Requirements During Lactation
During the first few weeks following lambing, a lactating ewe requires about the same feed as in late gestation, provided she is nursing a single lamb. The requirements shown in table 3 are for a lactating ewe that is producing 3 pounds of milk per day.
If the lamb does not consume all the milk produced daily, the ewe produces less milk and uses any excess energy to store fat.
Ewes suckling twin lambs normally do not deposit fat because the nutrient supply (primarily energy) does not meet the requirements of the lactating ewe. For maximum rate and efficiency of lamb gains, separate ewes nursing twin lambs from those nursing singles and feed accordingly. It is practically impossible to provide high-producing ewes nursing twin lambs enough feed during lactation to prevent loss of body weight. From a practical standpoint, these ewes must have reserves of body fat to maintain high levels of milk production. It is imperative that high-producing ewes are of acceptable body condition prior to lambing.
Table 3. Daily nutrient requirements of sheep*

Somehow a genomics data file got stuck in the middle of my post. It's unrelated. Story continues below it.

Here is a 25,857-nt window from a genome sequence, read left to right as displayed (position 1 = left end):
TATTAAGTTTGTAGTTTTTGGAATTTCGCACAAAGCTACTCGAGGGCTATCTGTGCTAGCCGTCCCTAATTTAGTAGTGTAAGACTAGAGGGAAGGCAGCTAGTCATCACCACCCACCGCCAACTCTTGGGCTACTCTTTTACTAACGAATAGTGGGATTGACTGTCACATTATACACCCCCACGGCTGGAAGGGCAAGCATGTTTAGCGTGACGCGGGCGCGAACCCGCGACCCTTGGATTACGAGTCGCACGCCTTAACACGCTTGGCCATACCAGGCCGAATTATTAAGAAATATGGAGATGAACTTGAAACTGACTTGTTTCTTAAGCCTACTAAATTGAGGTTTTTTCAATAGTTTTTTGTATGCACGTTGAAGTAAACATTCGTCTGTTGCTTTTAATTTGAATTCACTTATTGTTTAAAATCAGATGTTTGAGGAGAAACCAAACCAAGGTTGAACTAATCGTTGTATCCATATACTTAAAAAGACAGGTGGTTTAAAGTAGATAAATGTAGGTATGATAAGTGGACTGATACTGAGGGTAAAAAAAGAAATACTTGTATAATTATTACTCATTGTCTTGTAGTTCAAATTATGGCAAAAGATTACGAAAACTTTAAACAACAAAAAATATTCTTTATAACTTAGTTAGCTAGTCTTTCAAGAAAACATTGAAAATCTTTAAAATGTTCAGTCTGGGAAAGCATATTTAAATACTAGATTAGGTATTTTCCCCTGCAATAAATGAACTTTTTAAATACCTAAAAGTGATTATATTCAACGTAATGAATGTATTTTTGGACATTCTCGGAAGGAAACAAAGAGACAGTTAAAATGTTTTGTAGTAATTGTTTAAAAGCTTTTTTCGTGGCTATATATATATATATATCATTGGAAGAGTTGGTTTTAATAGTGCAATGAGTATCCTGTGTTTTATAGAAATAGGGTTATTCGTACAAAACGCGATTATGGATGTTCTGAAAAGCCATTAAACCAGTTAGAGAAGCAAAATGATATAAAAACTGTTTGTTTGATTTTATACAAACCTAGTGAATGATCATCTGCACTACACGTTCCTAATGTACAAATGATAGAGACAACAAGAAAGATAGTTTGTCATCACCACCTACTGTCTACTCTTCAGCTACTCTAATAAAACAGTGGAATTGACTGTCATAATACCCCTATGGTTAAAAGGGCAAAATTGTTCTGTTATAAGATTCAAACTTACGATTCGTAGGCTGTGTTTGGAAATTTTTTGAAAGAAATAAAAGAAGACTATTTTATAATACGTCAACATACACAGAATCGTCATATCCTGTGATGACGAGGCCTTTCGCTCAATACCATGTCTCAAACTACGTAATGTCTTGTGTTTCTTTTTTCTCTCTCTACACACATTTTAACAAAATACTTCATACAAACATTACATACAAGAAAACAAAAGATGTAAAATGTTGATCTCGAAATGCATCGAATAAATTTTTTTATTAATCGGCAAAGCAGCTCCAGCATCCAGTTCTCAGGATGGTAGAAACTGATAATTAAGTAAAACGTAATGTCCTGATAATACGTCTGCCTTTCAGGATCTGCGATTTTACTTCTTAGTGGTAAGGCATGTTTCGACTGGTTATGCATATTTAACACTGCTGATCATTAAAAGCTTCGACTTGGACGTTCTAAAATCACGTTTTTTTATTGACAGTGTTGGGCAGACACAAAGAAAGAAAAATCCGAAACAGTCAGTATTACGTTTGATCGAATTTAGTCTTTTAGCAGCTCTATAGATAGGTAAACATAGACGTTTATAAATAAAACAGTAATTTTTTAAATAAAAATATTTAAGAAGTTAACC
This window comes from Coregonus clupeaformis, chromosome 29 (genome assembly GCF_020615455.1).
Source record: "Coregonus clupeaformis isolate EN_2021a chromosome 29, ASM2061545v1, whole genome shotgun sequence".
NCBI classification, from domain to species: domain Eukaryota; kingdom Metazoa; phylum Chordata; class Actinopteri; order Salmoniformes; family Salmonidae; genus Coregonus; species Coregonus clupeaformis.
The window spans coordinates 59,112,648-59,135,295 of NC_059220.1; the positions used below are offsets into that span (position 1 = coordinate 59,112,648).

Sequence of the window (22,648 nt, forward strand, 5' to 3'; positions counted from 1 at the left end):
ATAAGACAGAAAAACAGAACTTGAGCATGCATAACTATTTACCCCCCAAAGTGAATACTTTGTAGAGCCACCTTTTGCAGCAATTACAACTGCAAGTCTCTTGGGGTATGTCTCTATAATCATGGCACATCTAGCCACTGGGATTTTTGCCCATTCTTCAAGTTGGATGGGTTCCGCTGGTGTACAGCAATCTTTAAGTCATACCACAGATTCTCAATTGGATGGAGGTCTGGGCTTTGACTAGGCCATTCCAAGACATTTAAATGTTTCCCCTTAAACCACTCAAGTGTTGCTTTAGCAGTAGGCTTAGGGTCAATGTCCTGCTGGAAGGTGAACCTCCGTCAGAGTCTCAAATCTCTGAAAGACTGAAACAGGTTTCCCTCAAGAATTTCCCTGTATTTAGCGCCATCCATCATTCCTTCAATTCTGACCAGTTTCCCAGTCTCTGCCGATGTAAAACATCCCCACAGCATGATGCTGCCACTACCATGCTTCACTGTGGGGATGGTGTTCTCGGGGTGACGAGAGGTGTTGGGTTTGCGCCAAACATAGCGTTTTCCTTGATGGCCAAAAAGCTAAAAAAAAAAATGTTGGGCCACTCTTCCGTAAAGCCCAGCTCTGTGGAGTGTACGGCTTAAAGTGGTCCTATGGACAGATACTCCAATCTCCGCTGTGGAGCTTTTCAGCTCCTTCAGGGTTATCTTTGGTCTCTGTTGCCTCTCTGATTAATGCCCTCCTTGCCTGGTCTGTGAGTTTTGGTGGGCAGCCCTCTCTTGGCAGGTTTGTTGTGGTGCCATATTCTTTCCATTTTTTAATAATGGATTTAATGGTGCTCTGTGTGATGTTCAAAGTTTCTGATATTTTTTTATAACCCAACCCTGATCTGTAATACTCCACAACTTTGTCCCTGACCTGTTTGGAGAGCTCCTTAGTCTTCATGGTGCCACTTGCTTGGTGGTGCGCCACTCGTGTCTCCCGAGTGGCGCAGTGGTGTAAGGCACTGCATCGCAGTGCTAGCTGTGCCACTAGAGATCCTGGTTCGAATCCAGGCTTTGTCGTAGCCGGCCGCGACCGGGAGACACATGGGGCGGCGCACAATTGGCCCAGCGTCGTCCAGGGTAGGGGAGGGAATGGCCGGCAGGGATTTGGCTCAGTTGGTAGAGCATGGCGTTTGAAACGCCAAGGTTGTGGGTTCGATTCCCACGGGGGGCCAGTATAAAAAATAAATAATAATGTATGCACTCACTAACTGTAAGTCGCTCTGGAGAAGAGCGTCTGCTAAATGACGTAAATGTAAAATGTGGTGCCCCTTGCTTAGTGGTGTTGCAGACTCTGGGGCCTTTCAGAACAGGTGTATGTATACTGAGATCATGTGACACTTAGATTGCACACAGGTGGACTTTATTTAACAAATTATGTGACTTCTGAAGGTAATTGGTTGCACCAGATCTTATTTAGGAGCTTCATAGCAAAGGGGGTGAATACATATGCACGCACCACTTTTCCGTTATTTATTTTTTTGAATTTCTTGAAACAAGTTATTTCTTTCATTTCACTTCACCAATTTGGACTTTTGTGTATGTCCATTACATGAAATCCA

More information about noted topics can be found at the end of this page.
a To convert dry matter to an as-fed basis, divide dry matter values by the percentage of dry matter in the particular feed.
b One kilogram TDN (total digestible nutrients) = 4.4 Mcal DE (digestible energy); ME (metabolizable energy) = 82% of DE.
c Values are applicable for ewes in moderate condition. Fat ewes should be fed according to the next lower weight category and thin ewes at the next higher weight category. Once desired or moderate weight condition is attained, use that weight category through all production stages.
d Values in parentheses are for ewes suckling lambs the last 4 to 6 weeks of lactation.
e Lambs intended for breeding, thus, maximum weight gains and finish are of secondary importance.
f Maximum weight gains expected.